Content audits can be a big fat pain in the bum or a wonderful chance to engage your colleagues, clean up, refine and make your website more useful. Here are our tips for getting it right.
If you are preparing to migrate old content to a new website, or just need to take a good look at what your current content is really saying, a web content audit, where every page is editorially assessed, is the first step of the process. While an outsider’s assessment can be useful, ideally this task should be first tackled by the people who know the content best: your time-poor, very busy colleagues who will need a bit of guidance.
Mobilise the troops: Web content belongs to everyone in your organisation and getting key people to take ownership of certain sections is part of your success. Identify content champions and invite them to a group briefing where they are taken through your preferred process and given the chance to ask questions, finesse the process and flag any obstacles. This also gives you a chance to sell the benefits that a good clean up can bring and articulate your thinking.
Demonstrate a review: Working to a checklist that gets shared with the group, demonstrate what auditing a section actually looks like. Create a list of questions they need to answer. Is the information up-to-date or out dated? What is each page’s key purpose and does the content reflect that? Is the copy written to be accessible? Could the content be merged with another page/section? Is there any information missing? You should tailor the questions to meet your overall purpose and the objectives of your audit which should also be reflected in your web content strategy.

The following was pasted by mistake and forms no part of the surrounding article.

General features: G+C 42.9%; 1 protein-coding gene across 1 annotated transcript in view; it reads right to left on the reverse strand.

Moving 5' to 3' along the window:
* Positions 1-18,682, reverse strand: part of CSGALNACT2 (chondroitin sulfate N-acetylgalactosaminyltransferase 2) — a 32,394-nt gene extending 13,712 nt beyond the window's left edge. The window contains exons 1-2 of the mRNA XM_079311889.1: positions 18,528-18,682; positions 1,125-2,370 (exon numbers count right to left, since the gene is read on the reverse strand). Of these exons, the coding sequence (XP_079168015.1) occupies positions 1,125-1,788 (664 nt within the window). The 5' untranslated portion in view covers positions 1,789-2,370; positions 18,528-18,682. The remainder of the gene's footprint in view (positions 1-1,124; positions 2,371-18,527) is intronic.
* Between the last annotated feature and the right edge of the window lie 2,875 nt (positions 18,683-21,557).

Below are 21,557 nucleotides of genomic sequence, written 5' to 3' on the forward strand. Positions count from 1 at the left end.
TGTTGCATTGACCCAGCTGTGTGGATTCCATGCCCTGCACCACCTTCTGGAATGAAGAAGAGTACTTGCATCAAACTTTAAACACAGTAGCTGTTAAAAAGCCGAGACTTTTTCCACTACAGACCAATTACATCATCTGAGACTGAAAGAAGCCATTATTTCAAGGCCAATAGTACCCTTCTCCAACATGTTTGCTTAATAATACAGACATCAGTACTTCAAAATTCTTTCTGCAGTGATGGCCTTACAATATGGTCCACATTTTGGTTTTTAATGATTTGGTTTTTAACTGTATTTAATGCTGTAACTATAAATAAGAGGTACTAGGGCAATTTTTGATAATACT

Invest in web writing training: Running a tailored web writing session that focuses on your organisation’s content is a fast way to get everyone on the same page. They will also pick up important content assessment skills which will help them make better decisions about their audit. One of the great things about these sessions is that they bring people together who typically would be chipping away at their own sections of the site without consulting each other. This creates an opportunity for dialogue, shared problem solving and content continuity.
Keep checking in: Content auditing can be pretty intense and even a little mundane. And if your website is like many current websites, it can be a bit of a Pandora’s Box. The bad stuff will leap out first (‘yes, we need to keep this section but this needs to be added, so we need to speak to A, B and C who will then have to liaise with D, E and F.’ And so on.) But if you hang in there and persevere, hope emerges too. As the person running the audit, your role is to help people spot their options and make the best decisions for the greater good of the site – and your target audience.